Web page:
Portia fell from a height.
Do cats always land on their feet?
It started off as a normal day for Portia, who was sitting by the window watching the world go by when she suddenly fell out of it, dropping two storeys to the ground. It is unclear why she fell – perhaps she saw a bird flying past – but her ripped nails were evidence that she tried to hold on to the windowsill and support herself but was unsuccessful.
When cats fall, majority of the time they will land on their feet. They possess this righting reflex from 7 weeks of age. As they fall, they use their eyes and balance system in their inner ear to work out whether they are upside down or the right way up. They then rotate their head, twist their back and move their legs to position themselves to land correctly on their feet. Their backs are more flexible than most other animals and they do not have collarbones which makes twisting a lot easier for them. Additionally, by spreading their legs out while they fall, they increase their air resistance, slowing them down in the same way a parachute does. On impact, they spread their weight between their four legs which helps to cushion the impact.
Despite their extraordinary ability to land on their feet, cats can still become seriously injured in falls. If cats fall from a very small height they may not have time to right themselves before the landing and can fall on their side or their back. When cats fall from a greater height, they pick up more speed and even if they land on their feet, their legs may not be able to absorb all of the shock. Common injuries from cats falling from a height are face/mouth injuries from their heads hitting the ground, broken arms and legs or internal injuries.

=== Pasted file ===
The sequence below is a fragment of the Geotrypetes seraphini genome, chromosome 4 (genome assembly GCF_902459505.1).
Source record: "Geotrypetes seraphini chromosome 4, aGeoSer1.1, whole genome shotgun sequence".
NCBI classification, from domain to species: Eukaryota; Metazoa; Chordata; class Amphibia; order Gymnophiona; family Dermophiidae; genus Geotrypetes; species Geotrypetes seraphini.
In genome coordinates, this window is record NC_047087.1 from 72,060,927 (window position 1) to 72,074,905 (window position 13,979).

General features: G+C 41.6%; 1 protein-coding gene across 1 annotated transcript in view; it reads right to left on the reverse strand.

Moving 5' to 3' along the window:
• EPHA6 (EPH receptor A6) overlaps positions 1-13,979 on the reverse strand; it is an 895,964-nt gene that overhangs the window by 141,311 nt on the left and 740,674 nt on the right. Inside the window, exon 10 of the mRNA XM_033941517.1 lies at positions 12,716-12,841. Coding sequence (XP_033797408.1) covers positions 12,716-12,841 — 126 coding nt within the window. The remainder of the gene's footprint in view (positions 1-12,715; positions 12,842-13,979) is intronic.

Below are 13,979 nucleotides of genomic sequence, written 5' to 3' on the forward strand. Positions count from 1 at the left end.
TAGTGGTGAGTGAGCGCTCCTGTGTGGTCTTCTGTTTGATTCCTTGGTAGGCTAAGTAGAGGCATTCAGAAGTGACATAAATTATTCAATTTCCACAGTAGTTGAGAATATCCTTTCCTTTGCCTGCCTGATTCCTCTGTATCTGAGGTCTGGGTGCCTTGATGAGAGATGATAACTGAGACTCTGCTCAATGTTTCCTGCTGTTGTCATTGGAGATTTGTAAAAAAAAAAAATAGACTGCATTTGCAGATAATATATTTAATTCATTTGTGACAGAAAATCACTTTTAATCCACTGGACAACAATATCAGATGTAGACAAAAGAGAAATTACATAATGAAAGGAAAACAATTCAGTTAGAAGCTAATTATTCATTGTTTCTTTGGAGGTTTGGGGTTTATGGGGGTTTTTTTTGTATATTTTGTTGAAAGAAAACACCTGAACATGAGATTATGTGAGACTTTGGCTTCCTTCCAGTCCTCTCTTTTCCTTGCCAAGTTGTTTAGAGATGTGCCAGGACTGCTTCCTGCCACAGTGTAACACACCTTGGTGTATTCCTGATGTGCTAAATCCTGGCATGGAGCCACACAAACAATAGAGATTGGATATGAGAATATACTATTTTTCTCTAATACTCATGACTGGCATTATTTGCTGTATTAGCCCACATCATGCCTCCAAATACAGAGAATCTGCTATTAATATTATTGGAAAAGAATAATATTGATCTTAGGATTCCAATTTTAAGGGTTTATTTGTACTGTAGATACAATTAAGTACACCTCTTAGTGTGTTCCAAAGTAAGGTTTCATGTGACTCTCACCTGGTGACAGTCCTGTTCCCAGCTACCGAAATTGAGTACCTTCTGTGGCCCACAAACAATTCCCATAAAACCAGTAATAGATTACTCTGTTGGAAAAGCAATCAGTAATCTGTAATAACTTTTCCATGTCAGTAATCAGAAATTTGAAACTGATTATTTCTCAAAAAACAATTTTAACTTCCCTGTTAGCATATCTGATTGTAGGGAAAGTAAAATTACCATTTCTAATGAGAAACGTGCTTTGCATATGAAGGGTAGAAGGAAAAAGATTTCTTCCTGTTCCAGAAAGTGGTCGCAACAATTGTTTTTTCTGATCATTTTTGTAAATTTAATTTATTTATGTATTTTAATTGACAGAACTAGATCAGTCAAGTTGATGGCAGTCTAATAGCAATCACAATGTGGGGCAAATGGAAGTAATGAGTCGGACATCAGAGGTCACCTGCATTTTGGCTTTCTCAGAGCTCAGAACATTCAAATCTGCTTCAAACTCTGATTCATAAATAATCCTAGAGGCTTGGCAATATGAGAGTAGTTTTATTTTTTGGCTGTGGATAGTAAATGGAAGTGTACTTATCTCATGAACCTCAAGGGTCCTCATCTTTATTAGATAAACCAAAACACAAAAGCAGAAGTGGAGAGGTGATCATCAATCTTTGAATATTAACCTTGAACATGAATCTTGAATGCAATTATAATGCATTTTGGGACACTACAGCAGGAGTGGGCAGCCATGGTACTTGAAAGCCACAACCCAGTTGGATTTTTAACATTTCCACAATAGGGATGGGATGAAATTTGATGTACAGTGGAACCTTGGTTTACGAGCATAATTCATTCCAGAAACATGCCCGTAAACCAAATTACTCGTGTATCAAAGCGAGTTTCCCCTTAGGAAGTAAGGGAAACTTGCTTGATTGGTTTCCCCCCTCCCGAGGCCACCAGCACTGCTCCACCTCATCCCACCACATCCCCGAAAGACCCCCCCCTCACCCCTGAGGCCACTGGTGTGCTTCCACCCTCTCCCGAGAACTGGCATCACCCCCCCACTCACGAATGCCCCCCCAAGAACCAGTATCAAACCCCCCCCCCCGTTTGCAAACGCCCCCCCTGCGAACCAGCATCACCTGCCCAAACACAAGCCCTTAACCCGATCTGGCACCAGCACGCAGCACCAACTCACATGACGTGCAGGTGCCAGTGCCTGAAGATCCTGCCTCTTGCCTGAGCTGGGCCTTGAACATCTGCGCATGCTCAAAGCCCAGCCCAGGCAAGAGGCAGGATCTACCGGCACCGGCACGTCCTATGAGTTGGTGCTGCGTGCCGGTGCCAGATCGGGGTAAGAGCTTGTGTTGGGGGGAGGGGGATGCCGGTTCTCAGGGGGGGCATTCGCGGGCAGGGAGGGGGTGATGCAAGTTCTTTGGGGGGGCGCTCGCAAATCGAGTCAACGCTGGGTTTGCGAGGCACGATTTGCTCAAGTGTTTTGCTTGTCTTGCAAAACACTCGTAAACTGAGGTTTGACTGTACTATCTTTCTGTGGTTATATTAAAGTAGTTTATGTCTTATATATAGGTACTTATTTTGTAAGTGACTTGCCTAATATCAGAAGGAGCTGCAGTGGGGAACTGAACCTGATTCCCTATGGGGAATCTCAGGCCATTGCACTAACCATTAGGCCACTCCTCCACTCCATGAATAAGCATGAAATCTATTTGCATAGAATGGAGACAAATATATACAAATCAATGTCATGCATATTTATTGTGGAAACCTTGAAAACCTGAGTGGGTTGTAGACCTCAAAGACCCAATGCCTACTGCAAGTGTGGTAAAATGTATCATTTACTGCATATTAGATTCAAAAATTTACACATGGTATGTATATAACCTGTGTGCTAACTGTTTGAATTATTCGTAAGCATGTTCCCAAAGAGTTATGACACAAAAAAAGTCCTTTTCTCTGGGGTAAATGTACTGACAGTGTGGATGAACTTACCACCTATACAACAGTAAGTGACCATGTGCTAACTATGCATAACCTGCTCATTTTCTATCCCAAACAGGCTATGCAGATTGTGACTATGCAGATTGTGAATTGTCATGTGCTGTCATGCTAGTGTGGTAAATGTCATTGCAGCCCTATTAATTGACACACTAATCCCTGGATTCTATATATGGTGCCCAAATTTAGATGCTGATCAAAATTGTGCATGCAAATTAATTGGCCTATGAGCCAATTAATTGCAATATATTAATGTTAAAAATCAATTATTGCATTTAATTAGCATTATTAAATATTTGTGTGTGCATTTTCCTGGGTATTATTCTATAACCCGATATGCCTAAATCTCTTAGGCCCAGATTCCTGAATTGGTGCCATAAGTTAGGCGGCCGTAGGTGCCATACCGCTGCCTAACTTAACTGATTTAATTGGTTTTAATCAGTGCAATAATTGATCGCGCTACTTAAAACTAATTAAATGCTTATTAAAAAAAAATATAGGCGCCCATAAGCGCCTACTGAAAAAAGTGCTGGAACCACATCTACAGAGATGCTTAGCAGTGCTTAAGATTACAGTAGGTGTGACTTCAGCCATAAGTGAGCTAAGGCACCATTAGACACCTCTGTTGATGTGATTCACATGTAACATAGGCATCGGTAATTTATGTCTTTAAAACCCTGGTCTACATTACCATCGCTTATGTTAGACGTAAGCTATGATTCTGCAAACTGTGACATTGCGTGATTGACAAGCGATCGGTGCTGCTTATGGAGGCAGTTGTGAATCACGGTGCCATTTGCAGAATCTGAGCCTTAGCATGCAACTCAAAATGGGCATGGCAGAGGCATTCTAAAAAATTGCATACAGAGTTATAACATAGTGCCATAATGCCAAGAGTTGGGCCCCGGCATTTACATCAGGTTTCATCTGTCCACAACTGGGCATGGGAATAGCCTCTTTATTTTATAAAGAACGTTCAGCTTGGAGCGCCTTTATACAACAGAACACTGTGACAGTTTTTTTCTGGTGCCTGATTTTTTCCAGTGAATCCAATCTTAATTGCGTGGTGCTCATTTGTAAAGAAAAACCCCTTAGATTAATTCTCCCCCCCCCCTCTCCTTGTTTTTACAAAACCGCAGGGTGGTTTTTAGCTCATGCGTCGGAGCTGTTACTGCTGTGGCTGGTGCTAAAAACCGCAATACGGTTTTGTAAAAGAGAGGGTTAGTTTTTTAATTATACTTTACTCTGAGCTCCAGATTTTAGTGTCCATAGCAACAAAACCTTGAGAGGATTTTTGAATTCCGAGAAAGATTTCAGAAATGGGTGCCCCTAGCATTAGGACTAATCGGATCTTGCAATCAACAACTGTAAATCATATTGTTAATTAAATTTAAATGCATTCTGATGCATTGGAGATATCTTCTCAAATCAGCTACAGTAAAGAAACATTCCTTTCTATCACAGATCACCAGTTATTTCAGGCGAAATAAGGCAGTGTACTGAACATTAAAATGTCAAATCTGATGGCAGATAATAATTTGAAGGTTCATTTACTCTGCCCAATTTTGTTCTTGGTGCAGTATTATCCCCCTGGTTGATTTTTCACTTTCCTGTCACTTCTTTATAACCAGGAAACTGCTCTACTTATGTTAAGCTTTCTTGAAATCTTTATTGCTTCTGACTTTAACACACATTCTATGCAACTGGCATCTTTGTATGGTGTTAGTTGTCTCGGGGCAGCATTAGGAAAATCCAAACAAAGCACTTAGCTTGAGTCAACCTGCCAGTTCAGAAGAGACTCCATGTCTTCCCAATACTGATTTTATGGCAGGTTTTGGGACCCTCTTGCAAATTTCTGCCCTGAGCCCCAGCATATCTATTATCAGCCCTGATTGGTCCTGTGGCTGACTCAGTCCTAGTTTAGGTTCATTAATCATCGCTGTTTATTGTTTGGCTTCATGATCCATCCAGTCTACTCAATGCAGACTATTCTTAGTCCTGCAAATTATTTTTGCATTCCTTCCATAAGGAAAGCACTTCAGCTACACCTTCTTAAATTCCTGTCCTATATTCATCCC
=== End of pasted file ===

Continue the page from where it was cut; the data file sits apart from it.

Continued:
While Portia probably landed on her feet, the force of the impact caused her chin to hit the ground. She was able to balance herself immediately and walk away but she was limping on her front leg and was unable to eat because of a broken tooth and a broken jaw.
We radiographed her front leg and her body which thankfully showed that she had no broken bones in her front leg and no internal injuries. The radiograph of her mandible (lower jaw) did show a fracture but we were able to wire it together and remove her broken canine tooth.
Portia is expected to make a full recovery. For now she is being fed some yummy, soft food and with time she can go back to her usual dry food diet. In 8 weeks time we will remove the wire from her jaw. Luckily her owner had taken out pet insurance 4 months prior to her accident. The apartment windows will now be kept closed and Portia can go on to enjoy her remaining 8 lives.
Please keep you cats safe at home by ensuring they can’t fall out of windows. If you cat does have a fall please bring them into Vet HQ to ensure they don’t have any serious injuries.